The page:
Meanwhile, things were happening at the front. Kiplangat, the 2015 IAAF U-18 silver medalist had hit the lead with only 800M left. Farah moved and the rest hung onto him. Kejelcha eased into the lead he wouldn’t relinquish. Lakshmanan was running his own race in the middle, still on the inside. There was a gap with a thousand metres left but he didn’t pick up the bait. You needed lungs, legs and a will power that could sustain you in the most killing part of the race. In the rain and bone-chilling cold, Lakshmanan's body was already screaming. He would say later, “Legs tight ho gaya tha.” (The legs were packing up).
It’s a feat for most runners to focus, concentrate and also keep an eye on the clock so that the pace is consistent in breaking records or creating personal bests. But somewhere from the corner of his eye, Lakshmanan knew he was on track. The pace, if not killing, was moving him with the rest of the pack in the middle. Up front, where a different race was being run, the fans had started egging them onto the finish line. Kejelcha crossed the line in 13:30.07 Farah stopped the clock at 13:30.18 as did Edris, who was just 4/100ths behind.
And the surprise, Canada’s Justyn Knight popped out from nowhere to take fourth, ahead of Kifle. In such a race, big names also got eliminated - Kiplimo, Kiplangat and Bahrain’s Albert Rop were the notable ones. Five ticks later, Lakshmanan crossed the line. Exactly five ticks behind Mo Farah and Kejelcha – that was the difference between them and Lakshmanan; a difference that would take a couple of years of high quality racing to bridge; season upon season of such races as everyone witnessed in a 5000m qualifying; year after year of running against such opposition where the pace keeps increasing and the roar of the crowd feels distant as your muscles scream in agony, while the gush in your head almost wills you to stop. For Lakshmanan, all this was new territory. He barely had time to look at the Champions. But when the timings and positions flashed on the scoreboard, he would have been elated – he had broken his own Personal Best with 13:35.69.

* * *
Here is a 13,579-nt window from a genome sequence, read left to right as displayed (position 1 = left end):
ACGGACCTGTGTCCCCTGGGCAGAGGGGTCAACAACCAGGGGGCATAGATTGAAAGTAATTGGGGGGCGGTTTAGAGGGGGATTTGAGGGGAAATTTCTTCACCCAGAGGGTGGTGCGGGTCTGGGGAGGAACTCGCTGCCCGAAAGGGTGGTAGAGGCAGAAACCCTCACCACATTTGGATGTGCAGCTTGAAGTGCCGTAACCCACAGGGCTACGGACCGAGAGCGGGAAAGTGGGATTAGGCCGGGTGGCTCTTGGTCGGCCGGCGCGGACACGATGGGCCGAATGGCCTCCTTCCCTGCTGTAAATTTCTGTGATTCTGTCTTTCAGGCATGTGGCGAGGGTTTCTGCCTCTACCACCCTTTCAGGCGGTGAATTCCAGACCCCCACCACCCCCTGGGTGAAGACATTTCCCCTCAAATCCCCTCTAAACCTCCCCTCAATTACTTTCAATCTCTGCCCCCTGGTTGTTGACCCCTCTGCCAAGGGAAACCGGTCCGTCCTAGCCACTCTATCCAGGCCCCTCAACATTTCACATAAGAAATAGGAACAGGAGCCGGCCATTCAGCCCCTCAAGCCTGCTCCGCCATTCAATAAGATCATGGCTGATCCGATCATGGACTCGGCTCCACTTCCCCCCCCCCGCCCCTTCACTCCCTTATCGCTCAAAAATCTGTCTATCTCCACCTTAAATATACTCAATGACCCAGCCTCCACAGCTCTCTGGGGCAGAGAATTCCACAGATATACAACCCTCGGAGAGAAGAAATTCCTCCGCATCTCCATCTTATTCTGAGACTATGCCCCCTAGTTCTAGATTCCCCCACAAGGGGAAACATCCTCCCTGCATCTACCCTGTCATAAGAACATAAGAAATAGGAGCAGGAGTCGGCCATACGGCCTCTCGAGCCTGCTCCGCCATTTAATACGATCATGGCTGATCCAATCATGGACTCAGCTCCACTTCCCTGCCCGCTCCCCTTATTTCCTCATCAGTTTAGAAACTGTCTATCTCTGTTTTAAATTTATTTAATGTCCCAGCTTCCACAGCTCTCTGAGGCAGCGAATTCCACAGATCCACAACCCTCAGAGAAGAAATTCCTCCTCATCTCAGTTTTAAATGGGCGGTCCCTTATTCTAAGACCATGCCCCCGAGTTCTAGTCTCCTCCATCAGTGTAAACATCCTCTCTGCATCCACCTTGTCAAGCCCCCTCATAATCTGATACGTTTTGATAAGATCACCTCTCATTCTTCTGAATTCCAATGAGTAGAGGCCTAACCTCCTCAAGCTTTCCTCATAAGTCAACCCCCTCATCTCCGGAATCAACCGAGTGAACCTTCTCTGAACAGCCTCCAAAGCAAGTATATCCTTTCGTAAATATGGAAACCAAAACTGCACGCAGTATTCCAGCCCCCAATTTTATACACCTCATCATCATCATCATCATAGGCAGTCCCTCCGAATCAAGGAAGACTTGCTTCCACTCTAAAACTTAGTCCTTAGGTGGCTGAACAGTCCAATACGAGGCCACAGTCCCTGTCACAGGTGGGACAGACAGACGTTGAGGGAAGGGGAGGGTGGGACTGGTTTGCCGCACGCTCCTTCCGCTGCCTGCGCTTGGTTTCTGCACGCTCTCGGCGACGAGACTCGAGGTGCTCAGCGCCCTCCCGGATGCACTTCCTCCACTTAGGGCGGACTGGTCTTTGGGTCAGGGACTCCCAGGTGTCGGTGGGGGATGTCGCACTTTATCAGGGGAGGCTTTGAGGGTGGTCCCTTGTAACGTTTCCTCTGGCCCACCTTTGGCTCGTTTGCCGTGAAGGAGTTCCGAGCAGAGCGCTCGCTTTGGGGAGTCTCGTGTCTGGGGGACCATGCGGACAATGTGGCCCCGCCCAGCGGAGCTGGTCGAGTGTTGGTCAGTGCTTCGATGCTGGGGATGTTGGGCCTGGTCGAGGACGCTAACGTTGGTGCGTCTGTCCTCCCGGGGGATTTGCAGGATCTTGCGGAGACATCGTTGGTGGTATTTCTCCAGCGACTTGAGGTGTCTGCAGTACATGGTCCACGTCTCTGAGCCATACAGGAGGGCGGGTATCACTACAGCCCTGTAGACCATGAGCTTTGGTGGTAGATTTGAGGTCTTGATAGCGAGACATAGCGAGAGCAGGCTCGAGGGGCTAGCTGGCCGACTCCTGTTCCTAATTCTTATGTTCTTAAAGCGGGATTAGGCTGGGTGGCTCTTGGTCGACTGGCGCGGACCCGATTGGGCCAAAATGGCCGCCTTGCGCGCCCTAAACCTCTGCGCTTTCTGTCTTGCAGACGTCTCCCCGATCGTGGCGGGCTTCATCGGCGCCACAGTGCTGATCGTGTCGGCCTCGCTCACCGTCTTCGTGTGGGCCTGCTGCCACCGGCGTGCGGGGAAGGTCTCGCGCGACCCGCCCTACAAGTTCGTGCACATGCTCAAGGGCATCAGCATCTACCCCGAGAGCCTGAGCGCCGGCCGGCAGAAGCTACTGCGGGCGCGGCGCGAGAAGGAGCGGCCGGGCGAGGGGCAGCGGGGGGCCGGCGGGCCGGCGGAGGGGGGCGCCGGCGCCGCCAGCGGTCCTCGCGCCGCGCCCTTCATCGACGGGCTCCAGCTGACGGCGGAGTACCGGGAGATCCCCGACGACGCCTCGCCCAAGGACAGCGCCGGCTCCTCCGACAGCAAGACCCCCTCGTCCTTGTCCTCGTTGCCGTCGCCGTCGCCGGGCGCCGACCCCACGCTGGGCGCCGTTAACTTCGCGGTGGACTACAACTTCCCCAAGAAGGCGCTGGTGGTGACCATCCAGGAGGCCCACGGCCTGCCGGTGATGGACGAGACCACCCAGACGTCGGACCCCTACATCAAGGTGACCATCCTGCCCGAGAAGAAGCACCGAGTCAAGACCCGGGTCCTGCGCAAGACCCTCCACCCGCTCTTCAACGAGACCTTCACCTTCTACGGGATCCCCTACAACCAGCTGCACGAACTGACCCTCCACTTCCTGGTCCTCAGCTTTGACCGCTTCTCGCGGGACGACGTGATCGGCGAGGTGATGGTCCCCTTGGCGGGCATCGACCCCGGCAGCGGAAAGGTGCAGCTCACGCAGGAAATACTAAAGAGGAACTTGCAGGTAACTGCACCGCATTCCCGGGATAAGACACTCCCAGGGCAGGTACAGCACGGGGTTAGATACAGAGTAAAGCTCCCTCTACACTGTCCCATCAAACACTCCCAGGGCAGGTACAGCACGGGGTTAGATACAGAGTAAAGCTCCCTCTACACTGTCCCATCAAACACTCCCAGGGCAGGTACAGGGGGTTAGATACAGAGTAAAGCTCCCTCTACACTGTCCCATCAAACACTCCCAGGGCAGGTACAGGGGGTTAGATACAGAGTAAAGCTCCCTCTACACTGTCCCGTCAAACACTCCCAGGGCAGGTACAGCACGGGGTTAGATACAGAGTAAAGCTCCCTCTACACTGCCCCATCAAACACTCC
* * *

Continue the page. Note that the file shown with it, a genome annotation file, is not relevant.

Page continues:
In fact, the 2nd 5000m qualifying had produced a fast 13: 21.50 winning time from Ethiopia’s Selemon Barega, the IAAF U-20 Champion. Pushed into that group, it’s tempting to think that Lakshmanan could have gone faster; probably another 5-6 ticks. Coming off the track, Lakshmanan had a smile. He had survived and won a personal battle. In Bhubaneswar, he had promised to do better than his best timing and that been accomplished. “It was a good race and only in the last lap, I felt my legs tighten,” said Lakshmanan, unable to keep the smile off his face. “While I was warming up, I knew the race would be good.” And then Lakshmanan said something that didn’t go with the usual scripts doled out by Indian runners who come to big championships with ready excuses. “I think the weather was good and I could break my personal best,” he said.
Lakshmanan spoke about tactics and how his coach Surender Singh had asked him to focus on the time and not the race. “I did that,” he said. But the biggest smile was when he said: “I ran with Mo Farah. It is his last championship and I will always remember that.”
Food, usually an issue with most Indian athletes, was the least of Lakshmanan’s problems. “Last night, I had boiled rice with Tomato sauce,” he said. Well, that seems to be the new go-to diet for middle and long distance runners wanting to break their personal bests.
As the other runners filed past, Lakshmanan spoke about the 2018 season and how important it is for him to carry on the good work into the Commonwealth Games and the Asian Games. The evening also left one with the impression of where Lakshmanan could reach if he had such a race with the same intensity and quality at least 8 times a year, spread across Europe and the rest of the world. Given the same conditions and quality runners, Lakshmanan could aim to hit the front pack. Then it’s a matter of time before he could have a shot at a podium finish. Undoubtedly, on a tough night in a group with some of the world’s best, this Tamil Nadu runner showed that along with talent he had the guts to slug it out.
These are traits, most athletes in this Indian squad could learn from.
Published Date: Aug 10, 2017 14:08 PM | Updated Date: Aug 10, 2017 22:50 PM